Every year in late October or early November, I issue my annual city-by-city winter snowfall predictions for our part of the country. In late December, shortly after Christmas, I’ll update these seasonal snowfall outlooks as weather patterns dictate.
Last winter, in 2011-12, we measured a healthy 83.4 inches of the white stuff at my station on Player Drive. More than 50 inches of snow fell in January and February of 2012. Our 118-year normal Coeur d’Alene snowfall since 1895 has been 69.8 inches.
It seems that it’s ‘feast or famine’ locally in North Idaho when it comes to snowfall, one ‘extreme’ to the other depending upon sea-surface temperatures in the Pacific Ocean regions and other various weather factors.
For example, during a chilly ‘La Nina’ event in the winter of 2007-08, we gauged an all-time record 172.9 inches of snowfall on Player Drive. The next winter saw 145.6 inches of snow in town giving us an incredible two-season total of 318.5 inches, more than 100 inches greater than the 1915-17 total of 217.6 inches of snow. Many buildings in the area collapsed in early January of 2008 and again in early 2009.
Then, in 2009-10, thanks to an unusually warm ‘El Nino’ event in the eastern Pacific waters, our Coeur d’Alene snowfall was a puny 18.4 inches, a whopping 51.4 inches below normal, again one ‘extreme’ to the other in short order.
This time around, Randy Mann tells us that we are currently in a cooler and wetter ‘La Nada’ sea-surface temperature cycle, or the in-between El Nino and La Nina events.
Since ‘La Nada’ tends to produce between 5 percent and 20 percent more snowfall than normal across the Inland Empire, here are my city-by-city, station-by-station seasonal snowfall projections for the upcoming winter of 2012-13:
1. Area ski resorts should see somewhere between 195 inches at Mt. Spokane to 410 inches of snow this winter with the heaviest totals near the Idaho/Montana border at Lookout Pass.
2. Priest Lake: 96 to 100 inches.
3. Spirit Lake: 93 to 97 inches.
4. Twin Lakes: 92 to 96 inches.
5. Rathdrum: 90 to 94 inches.
6. Sandpoint: 89 to 93 inches.
7. Wallace: 88 to 92 inches.
8. Hauser Lake: 86 to 90 inches.
9. Kellogg (town): 85 to 89 inches.
10. Hayden Lake (above 2,400 feet): 84 to 88 inches.
11. Athol/Garwood: 83 to 87 inches.
12. Hayden (town): 80 to 84 inches.
13. NW Coeur d’Alene (my station on Player Drive): 77 to 81 inches.
14. Fernan Lake: 78 to 82 inches.
15. Dalton Gardens: 76 to 80 inches.
16. St. Maries: 75 to 79 inches.
17. Hope: 74 to 78 inches.
18. Kalispell, Mont.: 72 to 76 inches.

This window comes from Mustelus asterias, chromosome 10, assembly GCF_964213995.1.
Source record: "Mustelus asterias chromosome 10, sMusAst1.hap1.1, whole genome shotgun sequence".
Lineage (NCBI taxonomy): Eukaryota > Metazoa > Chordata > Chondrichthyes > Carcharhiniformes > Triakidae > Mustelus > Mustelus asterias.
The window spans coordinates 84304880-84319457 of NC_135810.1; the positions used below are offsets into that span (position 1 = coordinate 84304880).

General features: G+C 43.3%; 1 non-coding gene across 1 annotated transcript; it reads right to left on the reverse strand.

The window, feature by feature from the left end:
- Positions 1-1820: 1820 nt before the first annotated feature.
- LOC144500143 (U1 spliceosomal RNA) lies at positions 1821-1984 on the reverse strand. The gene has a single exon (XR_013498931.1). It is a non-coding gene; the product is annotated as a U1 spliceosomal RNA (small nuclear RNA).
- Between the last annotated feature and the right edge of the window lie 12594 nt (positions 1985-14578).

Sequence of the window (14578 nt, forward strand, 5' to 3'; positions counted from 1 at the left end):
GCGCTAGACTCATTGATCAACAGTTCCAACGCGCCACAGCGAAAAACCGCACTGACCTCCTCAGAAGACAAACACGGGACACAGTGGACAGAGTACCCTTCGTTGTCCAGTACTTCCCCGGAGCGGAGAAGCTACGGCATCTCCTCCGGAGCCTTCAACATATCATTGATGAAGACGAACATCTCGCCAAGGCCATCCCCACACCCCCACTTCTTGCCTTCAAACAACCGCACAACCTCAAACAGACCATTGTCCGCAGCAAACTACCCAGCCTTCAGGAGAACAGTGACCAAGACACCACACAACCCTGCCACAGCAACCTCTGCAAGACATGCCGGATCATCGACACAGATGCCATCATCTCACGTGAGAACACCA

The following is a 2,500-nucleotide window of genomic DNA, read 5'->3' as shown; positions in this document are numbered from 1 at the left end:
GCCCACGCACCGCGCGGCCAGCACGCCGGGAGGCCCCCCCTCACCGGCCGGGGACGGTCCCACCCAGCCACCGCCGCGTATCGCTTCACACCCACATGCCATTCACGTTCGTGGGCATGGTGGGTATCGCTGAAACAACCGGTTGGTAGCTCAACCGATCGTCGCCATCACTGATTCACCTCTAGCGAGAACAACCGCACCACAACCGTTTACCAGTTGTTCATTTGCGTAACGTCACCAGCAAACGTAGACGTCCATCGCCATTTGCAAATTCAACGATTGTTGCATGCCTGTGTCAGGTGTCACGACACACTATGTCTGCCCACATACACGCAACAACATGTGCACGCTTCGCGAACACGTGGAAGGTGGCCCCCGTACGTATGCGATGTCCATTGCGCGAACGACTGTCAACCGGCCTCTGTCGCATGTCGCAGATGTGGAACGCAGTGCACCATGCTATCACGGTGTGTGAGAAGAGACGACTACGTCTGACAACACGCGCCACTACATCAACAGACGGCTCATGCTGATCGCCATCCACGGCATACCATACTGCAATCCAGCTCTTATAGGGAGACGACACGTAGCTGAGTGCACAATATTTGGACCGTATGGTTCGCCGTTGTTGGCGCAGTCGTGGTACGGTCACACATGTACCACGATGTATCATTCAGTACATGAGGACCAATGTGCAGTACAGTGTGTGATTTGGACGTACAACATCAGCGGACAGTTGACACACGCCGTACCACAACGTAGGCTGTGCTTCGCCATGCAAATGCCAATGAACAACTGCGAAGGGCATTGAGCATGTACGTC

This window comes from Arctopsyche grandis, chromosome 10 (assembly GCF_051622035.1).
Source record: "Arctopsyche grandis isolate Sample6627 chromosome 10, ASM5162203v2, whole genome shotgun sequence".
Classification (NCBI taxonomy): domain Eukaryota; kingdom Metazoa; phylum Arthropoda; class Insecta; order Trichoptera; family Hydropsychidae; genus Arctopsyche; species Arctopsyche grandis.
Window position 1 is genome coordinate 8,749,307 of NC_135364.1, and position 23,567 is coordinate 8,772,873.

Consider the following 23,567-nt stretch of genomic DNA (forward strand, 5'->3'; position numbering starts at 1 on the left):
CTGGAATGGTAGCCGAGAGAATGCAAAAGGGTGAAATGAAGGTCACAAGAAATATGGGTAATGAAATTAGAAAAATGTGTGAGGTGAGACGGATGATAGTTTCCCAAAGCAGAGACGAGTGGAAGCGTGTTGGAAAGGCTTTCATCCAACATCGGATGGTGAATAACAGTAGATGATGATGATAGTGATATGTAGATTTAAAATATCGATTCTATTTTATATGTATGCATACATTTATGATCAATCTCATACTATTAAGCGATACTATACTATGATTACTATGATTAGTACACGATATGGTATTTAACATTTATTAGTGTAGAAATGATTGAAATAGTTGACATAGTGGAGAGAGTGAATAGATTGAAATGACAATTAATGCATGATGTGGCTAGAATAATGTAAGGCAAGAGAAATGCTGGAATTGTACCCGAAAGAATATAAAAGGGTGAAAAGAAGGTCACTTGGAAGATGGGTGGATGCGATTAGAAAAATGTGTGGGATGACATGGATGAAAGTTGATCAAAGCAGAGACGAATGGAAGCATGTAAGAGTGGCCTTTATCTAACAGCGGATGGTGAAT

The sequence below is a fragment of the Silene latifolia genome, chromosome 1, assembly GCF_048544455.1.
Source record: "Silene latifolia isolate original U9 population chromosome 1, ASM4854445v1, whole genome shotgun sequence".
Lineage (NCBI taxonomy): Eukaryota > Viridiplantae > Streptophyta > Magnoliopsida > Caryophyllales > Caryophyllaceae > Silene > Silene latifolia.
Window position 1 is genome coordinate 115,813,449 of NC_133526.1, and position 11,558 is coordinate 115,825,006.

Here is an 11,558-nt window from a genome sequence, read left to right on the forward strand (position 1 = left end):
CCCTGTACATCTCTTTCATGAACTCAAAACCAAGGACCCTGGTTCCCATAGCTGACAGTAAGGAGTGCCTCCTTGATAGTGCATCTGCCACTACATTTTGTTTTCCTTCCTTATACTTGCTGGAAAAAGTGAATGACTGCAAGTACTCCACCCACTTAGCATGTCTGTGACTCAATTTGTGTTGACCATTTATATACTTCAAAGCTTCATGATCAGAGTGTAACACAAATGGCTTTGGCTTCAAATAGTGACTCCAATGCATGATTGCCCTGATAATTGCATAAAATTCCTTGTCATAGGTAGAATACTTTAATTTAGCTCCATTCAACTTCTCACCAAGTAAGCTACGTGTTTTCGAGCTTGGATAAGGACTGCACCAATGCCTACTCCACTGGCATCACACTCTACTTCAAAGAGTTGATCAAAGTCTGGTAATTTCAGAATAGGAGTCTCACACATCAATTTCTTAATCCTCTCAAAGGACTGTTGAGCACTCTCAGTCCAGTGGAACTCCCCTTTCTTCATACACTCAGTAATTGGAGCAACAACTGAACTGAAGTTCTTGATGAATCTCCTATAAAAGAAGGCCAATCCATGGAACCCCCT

19. Coeur d’Alene (Downtown near the CD’A Resort): 68 to 72 inches.
20. Post Falls: 67 to 71 inches.
21. Harrison: 65 to 69 inches.
22. Missoula, Mont.: 61 to 65 inches.
23. Spokane (South Hill): 55 to 59 inches.
24. Spokane Valley: 52 to 56 inches.
25. Bayview: 51 to 55 inches.
26. Spokane International Airport: 49 to 53 inches.
Next week, we’ll feature the likely weather prospects for the winter of 2012-13 across the entire U.S., zone-by-zone.
NORTH IDAHO WEATHER REVIEW AND LONG-RANGE OUTLOOKS
Our prolonged cycle of WIDE WEATHER ‘EXTREMES’ was certainly evident locally in North Idaho and the rest of the Pacific Northwest during the month of October.
The first 12 days of the month were bone-dry and unusually cold. Our lowest reading last month was on Oct. 5, when the mercury dipped to 28 degrees at my station on Player Drive with a hard freeze killing some of my wife Sharon’s leafy plants. Our highest temperature of 72 degrees occurred on Oct. 10. Leaves remained on the trees much longer than usual this fall of 2012. A ‘trace’ of snow fell in town on Oct. 24.
Our record-breaking mid summer/early fall drought of 84 days didn’t end until our long-predicted ‘major weather change’ on the ‘new moon’ phase of Oct.13 arrived precisely on schedule. Our only measurable rainfall locally in town between July 20 and Oct. 12 was a puny .23 inches on Aug. 21 from scattered thunderstorms.
During this period, normally much wetter Seattle gauged only 0.06 inches of precipitation, the most severe dry spell in the city’s recorded weather history dating back to the early 1880s.
But, once the rains finally returned on Oct. 13, they never stopped through Halloween and the writing of this column on Thursday morning, November 1. Remember, previous to the record three-month drought, we ‘enjoyed’ the wettest spring season on record in North Idaho dating back to at least 1895 in Coeur d’Alene.
Our total October 2012 precipitation on Player Drive was 2.98 inches, 0.76 inches above the normal monthly rainfall of 2.22 inches. We could still break our all-time record annual precipitation mark of 38.77 inches in the ICE STORM year of 1996, if we see above normal rainfall in November and December as expected with the current ‘La Nada’ (in between El Nino and La Nina) sea-surface temperature event in the waters of the Pacific Ocean. Between 25 and 35 inches of snow should fall in Coeur d’Alene between now and Jan. 1, 2013. We’ll have more details on this snowy outlook next week. Stay tuned.
Cliff Harris is a climatologist who writes a weekly column for The Press. His opinions are his own. Email firstname.lastname@example.org